Brii Bio backs infectious disease startup while inking deal for its lead TB drug, doubling down on antibiotics
Almost two years after leaving GSK to launch Brii Bio with a whopping $260 million in funding, Zhi Hong is seeing the trans-Pacific infectious disease specialist he set out to build take shape.
“Our pipeline is coming together,” he told Endpoints News, with 12 partnered assets plus some internal programs.
As its latest partner, AN2 Therapeutics, comes into the limelight for the first time with a $12 million seed round, so is Brii’s plans in the antibiotics space. Brii has obtained China rights to AN2’s antibacterial targeting mycobacterium tuberculosis for multi-drug resistant TB, which it says is in the clinical stage.
Brii has also joined the syndicate alongside Mountain Group Partners, Adjuvant Capital and BioRock Ventures — an invest-and-license approach that was also seen in previously announced deals with Qpex Biopharma and Artizan Biosciences.
“The trio of partnerships has almost zero overlapping when it comes to the use of antibiotics,” Hong noted.
While Qpex’s portfolio of antibiotics is engineered to fight highly resistant, gram-negative pathogens with “critical needs” for treatment according to the WHO, Artizan boasts of a unique mechanism by which it identifies harmful bacteria — then specifically takes them out without the “collateral damage of typical antibiotics,” Hong said.
While Brii waits for — and aids — its collaborators to produce proof-of-concept data, the biotech’s clinical team is focused on advancing a potential hepatitis B cure. Both came from deals announced late last year.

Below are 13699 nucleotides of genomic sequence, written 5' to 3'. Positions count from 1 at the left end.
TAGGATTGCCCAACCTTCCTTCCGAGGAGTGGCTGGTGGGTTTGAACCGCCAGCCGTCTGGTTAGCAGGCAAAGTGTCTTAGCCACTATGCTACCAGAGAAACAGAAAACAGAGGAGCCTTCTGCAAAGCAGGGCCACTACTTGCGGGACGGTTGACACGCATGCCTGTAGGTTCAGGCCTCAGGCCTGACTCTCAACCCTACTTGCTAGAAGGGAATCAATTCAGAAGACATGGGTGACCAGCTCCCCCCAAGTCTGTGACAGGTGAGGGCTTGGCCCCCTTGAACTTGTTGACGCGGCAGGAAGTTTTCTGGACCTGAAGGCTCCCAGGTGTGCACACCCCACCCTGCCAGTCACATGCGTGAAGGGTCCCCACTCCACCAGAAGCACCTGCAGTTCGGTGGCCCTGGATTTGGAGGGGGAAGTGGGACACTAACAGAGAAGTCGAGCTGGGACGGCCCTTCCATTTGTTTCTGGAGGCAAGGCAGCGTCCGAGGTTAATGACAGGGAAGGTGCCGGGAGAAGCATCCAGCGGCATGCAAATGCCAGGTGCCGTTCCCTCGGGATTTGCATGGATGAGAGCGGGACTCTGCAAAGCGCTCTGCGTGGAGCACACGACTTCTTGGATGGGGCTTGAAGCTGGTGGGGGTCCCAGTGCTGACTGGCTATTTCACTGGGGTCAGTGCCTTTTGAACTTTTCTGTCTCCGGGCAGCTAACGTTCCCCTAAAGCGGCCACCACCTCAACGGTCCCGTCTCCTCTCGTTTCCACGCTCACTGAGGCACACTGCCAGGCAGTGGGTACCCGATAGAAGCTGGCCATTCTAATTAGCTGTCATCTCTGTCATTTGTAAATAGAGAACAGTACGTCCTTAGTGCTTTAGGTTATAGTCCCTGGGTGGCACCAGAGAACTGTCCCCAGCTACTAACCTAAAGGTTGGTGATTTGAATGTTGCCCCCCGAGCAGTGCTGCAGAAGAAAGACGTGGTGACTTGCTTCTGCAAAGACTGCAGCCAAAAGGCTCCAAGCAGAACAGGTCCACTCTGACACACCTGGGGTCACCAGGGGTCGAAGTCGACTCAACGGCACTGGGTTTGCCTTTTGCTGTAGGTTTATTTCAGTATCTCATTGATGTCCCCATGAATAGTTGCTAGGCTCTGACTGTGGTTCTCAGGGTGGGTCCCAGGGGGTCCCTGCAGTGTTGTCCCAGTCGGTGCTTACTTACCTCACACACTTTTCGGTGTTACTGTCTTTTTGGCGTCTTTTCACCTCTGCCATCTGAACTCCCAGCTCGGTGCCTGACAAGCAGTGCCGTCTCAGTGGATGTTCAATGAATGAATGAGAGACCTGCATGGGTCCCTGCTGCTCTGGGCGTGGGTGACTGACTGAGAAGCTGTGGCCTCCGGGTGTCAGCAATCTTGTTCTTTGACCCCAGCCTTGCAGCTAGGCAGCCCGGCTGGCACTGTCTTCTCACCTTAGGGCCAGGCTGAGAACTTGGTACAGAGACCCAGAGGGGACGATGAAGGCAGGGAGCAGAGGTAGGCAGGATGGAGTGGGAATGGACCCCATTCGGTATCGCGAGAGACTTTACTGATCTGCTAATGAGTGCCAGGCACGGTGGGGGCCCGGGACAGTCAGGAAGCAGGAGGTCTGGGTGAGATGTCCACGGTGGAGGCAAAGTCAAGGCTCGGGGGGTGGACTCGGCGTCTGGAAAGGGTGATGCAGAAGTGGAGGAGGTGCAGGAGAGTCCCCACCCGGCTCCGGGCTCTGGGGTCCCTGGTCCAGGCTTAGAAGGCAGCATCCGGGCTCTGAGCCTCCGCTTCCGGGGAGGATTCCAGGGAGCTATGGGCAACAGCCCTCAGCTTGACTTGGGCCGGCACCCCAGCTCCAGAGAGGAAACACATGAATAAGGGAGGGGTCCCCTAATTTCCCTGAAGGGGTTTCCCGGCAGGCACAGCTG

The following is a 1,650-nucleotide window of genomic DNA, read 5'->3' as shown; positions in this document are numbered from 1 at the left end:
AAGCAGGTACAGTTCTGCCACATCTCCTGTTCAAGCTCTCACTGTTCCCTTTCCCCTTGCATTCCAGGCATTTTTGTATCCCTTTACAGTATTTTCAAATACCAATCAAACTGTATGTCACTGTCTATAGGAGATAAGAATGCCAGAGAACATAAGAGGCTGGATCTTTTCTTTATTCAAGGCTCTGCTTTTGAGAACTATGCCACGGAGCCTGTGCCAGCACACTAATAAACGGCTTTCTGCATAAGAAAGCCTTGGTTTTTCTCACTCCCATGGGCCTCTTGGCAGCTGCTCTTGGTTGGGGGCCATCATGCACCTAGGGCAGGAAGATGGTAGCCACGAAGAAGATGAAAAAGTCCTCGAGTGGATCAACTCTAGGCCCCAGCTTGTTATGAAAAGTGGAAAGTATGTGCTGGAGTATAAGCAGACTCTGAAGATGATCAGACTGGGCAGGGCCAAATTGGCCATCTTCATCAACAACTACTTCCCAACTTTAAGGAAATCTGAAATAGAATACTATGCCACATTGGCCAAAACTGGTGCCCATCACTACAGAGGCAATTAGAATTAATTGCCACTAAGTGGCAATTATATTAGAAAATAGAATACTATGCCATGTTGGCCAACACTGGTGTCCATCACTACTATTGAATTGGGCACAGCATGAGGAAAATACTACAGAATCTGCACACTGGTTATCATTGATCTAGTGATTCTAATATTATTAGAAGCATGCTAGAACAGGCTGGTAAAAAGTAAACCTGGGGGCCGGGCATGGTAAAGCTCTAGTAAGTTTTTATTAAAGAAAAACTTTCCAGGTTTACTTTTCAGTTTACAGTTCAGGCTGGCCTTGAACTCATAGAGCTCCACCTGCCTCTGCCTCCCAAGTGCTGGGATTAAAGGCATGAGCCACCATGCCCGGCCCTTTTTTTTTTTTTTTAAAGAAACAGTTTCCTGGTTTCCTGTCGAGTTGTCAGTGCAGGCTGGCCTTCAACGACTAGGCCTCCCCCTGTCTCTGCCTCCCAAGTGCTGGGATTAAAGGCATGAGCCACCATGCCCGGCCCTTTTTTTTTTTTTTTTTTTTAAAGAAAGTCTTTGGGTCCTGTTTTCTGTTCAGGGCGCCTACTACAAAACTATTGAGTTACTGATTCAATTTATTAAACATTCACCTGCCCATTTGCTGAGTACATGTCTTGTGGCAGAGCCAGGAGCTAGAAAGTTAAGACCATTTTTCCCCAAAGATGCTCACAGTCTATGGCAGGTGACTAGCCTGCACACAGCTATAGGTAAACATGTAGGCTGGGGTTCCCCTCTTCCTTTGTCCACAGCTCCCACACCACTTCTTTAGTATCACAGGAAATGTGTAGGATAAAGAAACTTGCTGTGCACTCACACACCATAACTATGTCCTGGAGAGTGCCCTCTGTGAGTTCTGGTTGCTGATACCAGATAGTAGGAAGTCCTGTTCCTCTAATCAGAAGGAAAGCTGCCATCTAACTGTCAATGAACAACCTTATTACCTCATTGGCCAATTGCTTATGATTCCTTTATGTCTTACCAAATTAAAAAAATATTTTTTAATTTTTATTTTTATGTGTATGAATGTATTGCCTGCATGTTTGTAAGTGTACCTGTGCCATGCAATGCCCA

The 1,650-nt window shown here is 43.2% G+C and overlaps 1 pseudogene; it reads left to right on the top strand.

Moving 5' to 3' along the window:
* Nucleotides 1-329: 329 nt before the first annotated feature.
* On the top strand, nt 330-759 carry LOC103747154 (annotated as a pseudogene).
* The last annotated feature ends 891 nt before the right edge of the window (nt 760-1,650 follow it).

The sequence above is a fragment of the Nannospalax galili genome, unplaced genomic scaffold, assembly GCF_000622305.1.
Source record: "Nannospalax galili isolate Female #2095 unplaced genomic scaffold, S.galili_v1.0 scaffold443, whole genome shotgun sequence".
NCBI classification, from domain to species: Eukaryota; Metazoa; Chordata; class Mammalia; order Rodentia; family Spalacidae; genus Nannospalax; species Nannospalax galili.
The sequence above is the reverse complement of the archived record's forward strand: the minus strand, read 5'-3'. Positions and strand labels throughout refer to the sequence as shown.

Having recently begun a Phase Ib/IIa study for the immunotherapy from VBI Vaccines, they expect to garner initial results by the end of next year. Before that they should hear back from Vir, George Scangos’ newly public startup, on its own Phase I/II of the RNAi asset.
That gives them about a year before switching focus to antibiotics and double the headcount to around 80 — 60 in Beijing, where it has built an R&D center, and 20 in Hong’s home base of Durham, North Carolina.
“You’re not going to go to China overnight,” he said. “China’s regulatory processes, though it’s improved, can take six to nine months. So that gives you some time to build up a team.”
In targeting infectious disease, and essentially swearing off oncology, Hong is clear about eyeing a field where volume matters, which can be huge in a country like China. And there is at least one more disease area — one associated with an expanding middle class, urbanization and an aging population — that he says Brii will soon ink another pact in.
“So we are moving into one non-infectious disease area, and that’s probably it,” he said. “We don’t want to be too fragmented.”